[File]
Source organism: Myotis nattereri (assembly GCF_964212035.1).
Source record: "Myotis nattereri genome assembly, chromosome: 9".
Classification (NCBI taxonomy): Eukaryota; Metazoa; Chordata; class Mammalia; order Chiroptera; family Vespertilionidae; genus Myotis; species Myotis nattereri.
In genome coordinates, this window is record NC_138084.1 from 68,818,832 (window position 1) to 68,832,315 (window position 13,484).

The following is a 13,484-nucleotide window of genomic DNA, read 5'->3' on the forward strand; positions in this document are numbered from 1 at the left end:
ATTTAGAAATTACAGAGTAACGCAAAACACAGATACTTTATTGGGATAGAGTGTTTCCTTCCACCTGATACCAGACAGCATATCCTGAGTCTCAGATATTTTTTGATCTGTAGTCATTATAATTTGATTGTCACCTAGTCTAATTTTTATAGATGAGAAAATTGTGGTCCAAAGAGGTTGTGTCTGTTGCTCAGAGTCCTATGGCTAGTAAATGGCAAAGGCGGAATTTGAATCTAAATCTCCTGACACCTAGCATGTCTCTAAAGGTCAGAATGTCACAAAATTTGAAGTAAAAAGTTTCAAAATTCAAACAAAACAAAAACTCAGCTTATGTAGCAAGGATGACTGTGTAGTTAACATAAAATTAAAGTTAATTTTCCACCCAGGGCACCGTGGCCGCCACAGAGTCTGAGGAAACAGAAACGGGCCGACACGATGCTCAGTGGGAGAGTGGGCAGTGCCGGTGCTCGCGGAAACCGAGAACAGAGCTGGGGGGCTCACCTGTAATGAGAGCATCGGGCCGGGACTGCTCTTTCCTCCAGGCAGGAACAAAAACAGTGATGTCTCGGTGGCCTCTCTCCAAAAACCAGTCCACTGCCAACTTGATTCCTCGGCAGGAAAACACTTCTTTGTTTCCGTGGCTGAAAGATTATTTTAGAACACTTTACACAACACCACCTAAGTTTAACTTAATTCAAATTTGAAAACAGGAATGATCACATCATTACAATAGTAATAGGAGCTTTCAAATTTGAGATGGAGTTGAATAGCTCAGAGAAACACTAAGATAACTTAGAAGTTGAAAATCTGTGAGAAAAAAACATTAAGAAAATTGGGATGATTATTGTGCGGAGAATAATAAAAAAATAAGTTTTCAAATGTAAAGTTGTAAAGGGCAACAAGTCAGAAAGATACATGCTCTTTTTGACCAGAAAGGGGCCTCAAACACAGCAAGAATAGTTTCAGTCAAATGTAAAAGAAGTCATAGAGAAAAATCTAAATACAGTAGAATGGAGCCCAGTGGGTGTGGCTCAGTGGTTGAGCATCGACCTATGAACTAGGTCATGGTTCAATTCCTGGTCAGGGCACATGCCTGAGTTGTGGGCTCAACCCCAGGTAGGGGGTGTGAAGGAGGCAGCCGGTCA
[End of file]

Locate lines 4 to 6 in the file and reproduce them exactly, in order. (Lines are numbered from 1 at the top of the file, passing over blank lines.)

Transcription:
In genome coordinates, this window is record NC_138084.1 from 68,818,832 (window position 1) to 68,832,315 (window position 13,484).

The following is a 13,484-nucleotide window of genomic DNA, read 5'->3' on the forward strand; positions in this document are numbered from 1 at the left end:
ATTTAGAAATTACAGAGTAACGCAAAACACAGATACTTTATTGGGATAGAGTGTTTCCTTCCACCTGATACCAGACAGCATATCCTGAGTCTCAGATATTTTTTGATCTGTAGTCATTATAATTTGATTGTCACCTAGTCTAATTTTTATAGATGAGAAAATTGTGGTCCAAAGAGGTTGTGTCTGTTGCTCAGAGTCCTATGGCTAGTAAATGGCAAAGGCGGAATTTGAATCTAAATCTCCTGACACCTAGCATGTCTCTAAAGGTCAGAATGTCACAAAATTTGAAGTAAAAAGTTTCAAAATTCAAACAAAACAAAAACTCAGCTTATGTAGCAAGGATGACTGTGTAGTTAACATAAAATTAAAGTTAATTTTCCACCCAGGGCACCGTGGCCGCCACAGAGTCTGAGGAAACAGAAACGGGCCGACACGATGCTCAGTGGGAGAGTGGGCAGTGCCGGTGCTCGCGGAAACCGAGAACAGAGCTGGGGGGCTCACCTGTAATGAGAGCATCGGGCCGGGACTGCTCTTTCCTCCAGGCAGGAACAAAAACAGTGATGTCTCGGTGGCCTCTCTCCAAAAACCAGTCCACTGCCAACTTGATTCCTCGGCAGGAAAACACTTCTTTGTTTCCGTGGCTGAAAGATTATTTTAGAACACTTTACACAACACCACCTAAGTTTAACTTAATTCAAATTTGAAAACAGGAATGATCACATCATTACAATAGTAATAGGAGCTTTCAAATTTGAGATGGAGTTGAATAGCTCAGAGAAACACTAAGATAACTTAGAAGTTGAAAATCTGTGAGAAAAAAACATTAAGAAAATTGGGATGATTATTGTGCGGAGAATAATAAAAAAATAAGTTTTCAAATGTAAAGTTGTAAAGGGCAACAAGTCAGAAAGATACATGCTCTTTTTGACCAGAAAGGGGCCTCAAACACAGCAAGAATAGTTTCAGTCAAATGTAAAAGAAGTCATAGAGAAAAATCTAAATACAGTAGAATGGAGCCCAGTGGGTGTGGCTCAGTGGTTGAGCATCGACCTATGAACTAGGTCATGGTTCAATTCCTGGTCAGGGCACATGCCTGAGTTGTGGGCTCAACCCCAGGTAGGGGGTGTGAAGGAGGCAGCCGGTCA